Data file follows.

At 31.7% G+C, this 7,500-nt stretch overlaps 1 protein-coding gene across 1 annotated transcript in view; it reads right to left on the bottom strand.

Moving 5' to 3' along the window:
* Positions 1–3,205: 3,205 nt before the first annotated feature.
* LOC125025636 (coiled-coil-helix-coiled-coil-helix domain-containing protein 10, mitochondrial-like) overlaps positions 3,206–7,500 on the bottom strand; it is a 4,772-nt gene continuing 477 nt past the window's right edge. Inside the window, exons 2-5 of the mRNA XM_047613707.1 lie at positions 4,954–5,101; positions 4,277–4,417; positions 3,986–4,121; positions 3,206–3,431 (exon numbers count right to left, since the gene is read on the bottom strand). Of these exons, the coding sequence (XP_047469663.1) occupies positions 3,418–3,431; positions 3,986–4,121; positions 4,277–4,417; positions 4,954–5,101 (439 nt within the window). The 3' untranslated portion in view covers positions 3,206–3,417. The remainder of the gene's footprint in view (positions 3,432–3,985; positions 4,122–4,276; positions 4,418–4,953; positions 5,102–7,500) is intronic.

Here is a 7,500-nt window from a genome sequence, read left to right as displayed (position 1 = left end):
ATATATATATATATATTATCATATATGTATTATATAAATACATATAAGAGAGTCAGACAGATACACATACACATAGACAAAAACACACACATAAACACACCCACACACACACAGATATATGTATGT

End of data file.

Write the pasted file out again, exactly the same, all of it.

At 31.7% G+C, this 7,500-nt stretch overlaps 1 protein-coding gene across 1 annotated transcript in view; it reads right to left on the bottom strand.

Moving 5' to 3' along the window:
* Positions 1–3,205: 3,205 nt before the first annotated feature.
* LOC125025636 (coiled-coil-helix-coiled-coil-helix domain-containing protein 10, mitochondrial-like) overlaps positions 3,206–7,500 on the bottom strand; it is a 4,772-nt gene continuing 477 nt past the window's right edge. Inside the window, exons 2-5 of the mRNA XM_047613707.1 lie at positions 4,954–5,101; positions 4,277–4,417; positions 3,986–4,121; positions 3,206–3,431 (exon numbers count right to left, since the gene is read on the bottom strand). Of these exons, the coding sequence (XP_047469663.1) occupies positions 3,418–3,431; positions 3,986–4,121; positions 4,277–4,417; positions 4,954–5,101 (439 nt within the window). The 3' untranslated portion in view covers positions 3,206–3,417. The remainder of the gene's footprint in view (positions 3,432–3,985; positions 4,122–4,276; positions 4,418–4,953; positions 5,102–7,500) is intronic.

Here is a 7,500-nt window from a genome sequence, read left to right as displayed (position 1 = left end):
ATATATATATATATATTATCATATATGTATTATATAAATACATATAAGAGAGTCAGACAGATACACATACACATAGACAAAAACACACACATAAACACACCCACACACACACAGATATATGTATGT